Portage Place is a 439,600 square foot (40,840 m2) mixed-use shopping centre located in Downtown Winnipeg, Manitoba, Canada. It is located on the north side of Portage Avenue, between Vaughan and Carlton Streets and opened on September 17, 1987.
As of 2010, Portage Place generated $250 per square foot in monthly sales and charged retailers $15–$40 per square foot in rent, and monthly rent for the food court was $135 per square foot.
In the early 1980s north Portage Avenue was in decline, due in part to the "flight to the suburbs" and free parking at suburban malls. The three levels of government created the Core Area Initiative in 1981 to counter this decline, and rebuild this part of downtown. One of the proposals in 1983 to "fix" the North side of Portage Avenue was to realign the roadway and build a new arena. But this proposal was rejected by City Council.
The North Portage Development Corporation came into being in late 1984, and they announced the Portage Place mall, which included the apartments behind it, known as "The Promenade". Signers included Federal MP for Manitoba Lloyd Axworthy, and Mayor Bill Norrie. By the summer of 1985 buildings within the land area of Portage Place were demolished, and the mall opened in September, 1987.
By the Summer of 1988, barely a year since it opened, there were doubts of the shopping centre's success. Originally The Bay and Eaton's had extended their hours early in the week to encourage people to shop there, but the shoppers stayed away. Instead, it became a hangout for young people. Some store owners in the shopping centre said that after 5:30 p.m. there was a big drop in customers visiting the mall, and some tenants wanted their rent reduced.
An October 2007 Dominion Bond Rating Service (DBRS) report on Portage Place observed that "the property’s cash flow has continued to be depressed" amid declining average contractual rental rates, and that "the cash flow of the property may therefore not be enough to cover its refinance debt service". DBRS also noted, however, that the owners have "displayed [a] commitment to the property and DBRS doubts that it will be willing to lose control of its investment in lieu of injecting cash equity to reduce the refinance obligation."
In 2010, Portage Place converted 13 units of retail space totalling 15,000 square feet (1,400 m2) to office space. The change was planned as a result of a 15% vacancy rate. The units chosen for conversion were those in the west wing of the second floor.
The Imax Theatre in Portage Place closed on March 31, 2013 and the space left from it has not since been bought, leased or rented. The 276-seat theatre endured several years of substantial losses before its closure. Globe Cinema closed on June 15, 2014. As of January 2013, Portage Place has 12 empty retail storefronts, at a total vacancy rate of 7.5 per cent. Such closures have made Portage Place's future in dire straits as empty spaces are rising.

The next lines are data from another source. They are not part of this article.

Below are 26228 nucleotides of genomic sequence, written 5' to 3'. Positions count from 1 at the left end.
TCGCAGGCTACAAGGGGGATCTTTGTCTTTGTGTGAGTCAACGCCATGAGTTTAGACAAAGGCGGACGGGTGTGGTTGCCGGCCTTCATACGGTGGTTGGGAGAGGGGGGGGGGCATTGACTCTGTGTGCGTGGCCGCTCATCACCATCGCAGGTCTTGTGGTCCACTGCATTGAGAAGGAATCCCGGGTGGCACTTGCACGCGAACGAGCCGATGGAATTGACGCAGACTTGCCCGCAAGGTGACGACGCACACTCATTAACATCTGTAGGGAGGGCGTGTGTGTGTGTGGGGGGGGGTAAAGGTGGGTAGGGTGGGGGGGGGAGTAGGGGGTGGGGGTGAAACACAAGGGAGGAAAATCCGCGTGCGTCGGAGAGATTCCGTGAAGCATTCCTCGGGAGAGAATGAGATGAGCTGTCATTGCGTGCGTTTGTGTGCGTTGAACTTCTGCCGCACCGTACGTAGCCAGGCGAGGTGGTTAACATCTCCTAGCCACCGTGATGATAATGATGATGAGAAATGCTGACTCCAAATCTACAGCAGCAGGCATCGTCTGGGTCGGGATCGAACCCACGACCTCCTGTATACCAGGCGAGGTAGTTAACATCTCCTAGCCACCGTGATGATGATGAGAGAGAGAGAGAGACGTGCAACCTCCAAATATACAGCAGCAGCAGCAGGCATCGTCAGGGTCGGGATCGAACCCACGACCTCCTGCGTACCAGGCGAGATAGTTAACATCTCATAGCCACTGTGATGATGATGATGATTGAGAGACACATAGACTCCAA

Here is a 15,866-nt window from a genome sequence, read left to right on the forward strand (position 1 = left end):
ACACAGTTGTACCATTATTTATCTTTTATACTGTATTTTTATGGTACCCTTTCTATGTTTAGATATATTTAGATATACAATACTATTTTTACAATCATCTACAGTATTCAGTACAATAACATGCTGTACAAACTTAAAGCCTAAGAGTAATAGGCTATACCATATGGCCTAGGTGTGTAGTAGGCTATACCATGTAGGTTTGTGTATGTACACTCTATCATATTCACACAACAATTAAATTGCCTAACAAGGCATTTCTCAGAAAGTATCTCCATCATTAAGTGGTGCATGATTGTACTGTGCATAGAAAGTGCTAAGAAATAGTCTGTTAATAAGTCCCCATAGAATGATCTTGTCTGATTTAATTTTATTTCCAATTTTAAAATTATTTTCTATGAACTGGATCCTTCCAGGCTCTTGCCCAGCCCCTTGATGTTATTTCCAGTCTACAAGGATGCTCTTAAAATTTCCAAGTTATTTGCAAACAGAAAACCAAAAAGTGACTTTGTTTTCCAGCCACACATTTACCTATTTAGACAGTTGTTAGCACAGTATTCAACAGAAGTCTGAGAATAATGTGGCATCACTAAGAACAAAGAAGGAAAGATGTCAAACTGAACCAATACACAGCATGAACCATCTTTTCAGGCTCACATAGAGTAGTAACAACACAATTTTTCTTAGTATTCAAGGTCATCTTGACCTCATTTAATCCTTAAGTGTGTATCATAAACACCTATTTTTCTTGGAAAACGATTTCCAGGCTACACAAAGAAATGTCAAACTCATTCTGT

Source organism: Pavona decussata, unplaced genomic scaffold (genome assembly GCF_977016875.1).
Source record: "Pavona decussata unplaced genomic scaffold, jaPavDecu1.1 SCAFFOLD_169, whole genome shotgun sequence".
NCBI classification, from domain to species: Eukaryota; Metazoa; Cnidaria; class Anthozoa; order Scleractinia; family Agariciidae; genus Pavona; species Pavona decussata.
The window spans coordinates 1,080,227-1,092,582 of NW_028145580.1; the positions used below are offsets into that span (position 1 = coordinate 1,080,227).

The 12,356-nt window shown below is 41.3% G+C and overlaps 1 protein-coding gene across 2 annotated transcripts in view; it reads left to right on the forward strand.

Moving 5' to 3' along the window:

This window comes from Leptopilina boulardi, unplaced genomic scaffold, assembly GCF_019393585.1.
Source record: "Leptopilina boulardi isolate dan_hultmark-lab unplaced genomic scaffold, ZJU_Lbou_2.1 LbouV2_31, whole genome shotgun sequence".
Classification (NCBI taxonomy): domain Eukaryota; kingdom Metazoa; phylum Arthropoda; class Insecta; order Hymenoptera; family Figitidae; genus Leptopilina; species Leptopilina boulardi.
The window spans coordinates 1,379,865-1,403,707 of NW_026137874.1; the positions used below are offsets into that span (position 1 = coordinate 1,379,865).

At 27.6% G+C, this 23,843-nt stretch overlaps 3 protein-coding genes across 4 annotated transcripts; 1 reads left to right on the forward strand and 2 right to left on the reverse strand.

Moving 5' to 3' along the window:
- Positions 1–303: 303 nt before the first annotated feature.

Portage Place spans three floors, totalling 439,600 square feet (40,840 m2). Anchor stores include Staples and Shoppers Drug Mart. Portage Place is also known for its skywalks, connecting to Cityplace, Bell MTS Place and to Hudson's Bay. There are shops located on the skywalks, as well.
In 2013, Service Canada moved their downtown Winnipeg office onto the first floor of Portage Place.
Edmonton court clockEdit
There is a clock tower located in the Edmonton Court of Portage Place. Parts of the clock date back to 1903. Originally built to be placed in the dome of city hall. The clockmaker was Seth Thomas Company and local jeweller George Andrew of Andrew and Co. was awarded the contract to procure and install the clock. The original city hall clock had four clock faces, each 7 feet (2.1 m) in diameter and made of crushed glass. The original weights used to balance the pendulum weighed 1,000 pounds (450 kg) each.
The city hall building that the clock was built for came to an end in 1961. In the 1980s parts of the clock were moved to the Edmonton Court of Portage Place mall. The faces and hands of the current clock are replicas of the originals. The bells are not from the 1903 clock, and the chimes are now electronic. At the Portage Place location the clock was inoperable for a number of years due to damage from a contractor and later due to damage from a member of the public.
- Sandra Lewis; Lavonne Boutcher (September 17, 1987). "Thousands Turn Out for the Opening of Portage Place". CBWT 24Hours.
- "Thousands crowd Portage Place mall". Winnipeg Free Press. September 18, 1987. p. 3.
- Cabel, Ethan (17 March 2010). "Portage Place is 'cheap' without the 'chic'". The Uniter. Retrieved 4 January 2013.
- Final Concept and Financial Plan for North Portage Redevelopment: Report to Shareholders by Board of Directors. Winnipeg: North Portage Development Corp. March 26, 1984.
- McCourt, Mike; Walker, David (September 1987). "Background info on Portage Place". CBWT 24Hours.
- Ross Rutherford (July 1988). "Portage Place Has Failed to Attract Shoppers". CBWT 24Hours.
- "Portage Place success argued". Winnipeg Free Press. July 24, 1988. p. 2.
- Performance Update: Merrill Lynch Mortgage Loans Inc. Series 1998-Canada 1 (PDF). Dominion Bond Rating Service (DBRS). October 2007. p. 7.
- McNeill, Murray (12 July 2010). "Portage Place to convert empty shops". Winnipeg Free Press. Retrieved 4 January 2013.
- Kives, Bartley (9 January 2013). "The sad state of Portage Place". Winnipeg Free Press. Retrieved 9 January 2013.
- "Downtown Places: Edmonton Court Clock". Winnipeg Downtown Places. 12 November 2010. Retrieved 2 January 2013.
- Vanderhart, Tessa (September 22, 2012). "Portage Place: Time to tear it down and start anew?". Winnipeg Sun. Retrieved April 21, 2014.